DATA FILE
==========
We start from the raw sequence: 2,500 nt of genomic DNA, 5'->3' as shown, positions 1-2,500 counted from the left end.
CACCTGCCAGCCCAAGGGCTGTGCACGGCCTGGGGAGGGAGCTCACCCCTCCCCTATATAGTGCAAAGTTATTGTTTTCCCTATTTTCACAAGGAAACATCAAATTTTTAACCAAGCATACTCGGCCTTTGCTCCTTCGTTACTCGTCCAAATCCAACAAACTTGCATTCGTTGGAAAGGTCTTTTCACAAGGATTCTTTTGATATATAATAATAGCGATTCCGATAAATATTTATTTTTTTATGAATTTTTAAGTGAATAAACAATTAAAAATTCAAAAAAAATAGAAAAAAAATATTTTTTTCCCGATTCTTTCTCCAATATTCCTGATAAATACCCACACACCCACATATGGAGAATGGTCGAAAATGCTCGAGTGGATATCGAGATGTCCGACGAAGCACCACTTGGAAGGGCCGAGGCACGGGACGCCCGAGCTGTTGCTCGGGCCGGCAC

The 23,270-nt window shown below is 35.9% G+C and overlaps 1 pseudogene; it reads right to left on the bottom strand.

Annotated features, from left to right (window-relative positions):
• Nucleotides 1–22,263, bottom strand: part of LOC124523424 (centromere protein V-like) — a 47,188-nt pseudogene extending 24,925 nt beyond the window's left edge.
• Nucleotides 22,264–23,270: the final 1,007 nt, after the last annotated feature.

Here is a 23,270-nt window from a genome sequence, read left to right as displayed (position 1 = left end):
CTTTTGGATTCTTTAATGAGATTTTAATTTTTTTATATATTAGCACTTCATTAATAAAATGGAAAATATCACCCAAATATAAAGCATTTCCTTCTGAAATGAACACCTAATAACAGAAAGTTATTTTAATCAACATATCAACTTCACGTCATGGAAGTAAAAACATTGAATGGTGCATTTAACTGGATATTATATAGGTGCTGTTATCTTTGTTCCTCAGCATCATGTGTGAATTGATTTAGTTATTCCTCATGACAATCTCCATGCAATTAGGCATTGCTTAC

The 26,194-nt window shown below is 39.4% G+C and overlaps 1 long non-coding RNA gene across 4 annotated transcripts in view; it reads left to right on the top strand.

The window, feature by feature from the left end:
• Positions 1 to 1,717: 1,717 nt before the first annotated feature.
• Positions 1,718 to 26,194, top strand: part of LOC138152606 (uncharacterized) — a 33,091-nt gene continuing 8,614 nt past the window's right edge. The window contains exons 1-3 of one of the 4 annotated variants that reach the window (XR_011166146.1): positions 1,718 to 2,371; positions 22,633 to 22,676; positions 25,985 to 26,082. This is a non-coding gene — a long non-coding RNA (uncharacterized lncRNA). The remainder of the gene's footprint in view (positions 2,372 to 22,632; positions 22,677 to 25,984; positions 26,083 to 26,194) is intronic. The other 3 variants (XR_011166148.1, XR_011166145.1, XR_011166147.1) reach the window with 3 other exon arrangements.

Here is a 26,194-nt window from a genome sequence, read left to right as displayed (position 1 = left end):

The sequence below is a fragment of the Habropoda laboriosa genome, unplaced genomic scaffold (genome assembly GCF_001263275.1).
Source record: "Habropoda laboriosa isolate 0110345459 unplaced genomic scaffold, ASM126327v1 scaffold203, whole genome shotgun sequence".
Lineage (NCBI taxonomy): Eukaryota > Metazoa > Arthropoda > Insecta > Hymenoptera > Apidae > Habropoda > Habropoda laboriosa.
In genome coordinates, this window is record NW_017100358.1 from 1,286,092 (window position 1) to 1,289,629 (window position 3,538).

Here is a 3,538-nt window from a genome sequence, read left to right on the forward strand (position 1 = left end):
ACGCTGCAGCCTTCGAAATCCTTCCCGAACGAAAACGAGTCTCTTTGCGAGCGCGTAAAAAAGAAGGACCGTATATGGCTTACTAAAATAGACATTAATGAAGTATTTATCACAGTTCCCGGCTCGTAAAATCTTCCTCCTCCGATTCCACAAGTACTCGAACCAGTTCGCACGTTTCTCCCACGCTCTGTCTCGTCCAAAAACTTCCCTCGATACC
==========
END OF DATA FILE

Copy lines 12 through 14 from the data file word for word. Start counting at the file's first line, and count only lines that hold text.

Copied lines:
• Positions 1,718 to 26,194, top strand: part of LOC138152606 (uncharacterized) — a 33,091-nt gene continuing 8,614 nt past the window's right edge. The window contains exons 1-3 of one of the 4 annotated variants that reach the window (XR_011166146.1): positions 1,718 to 2,371; positions 22,633 to 22,676; positions 25,985 to 26,082. This is a non-coding gene — a long non-coding RNA (uncharacterized lncRNA). The remainder of the gene's footprint in view (positions 2,372 to 22,632; positions 22,677 to 25,984; positions 26,083 to 26,194) is intronic. The other 3 variants (XR_011166148.1, XR_011166145.1, XR_011166147.1) reach the window with 3 other exon arrangements.

Here is a 26,194-nt window from a genome sequence, read left to right as displayed (position 1 = left end):

The sequence below is a fragment of the Habropoda laboriosa genome, unplaced genomic scaffold (genome assembly GCF_001263275.1).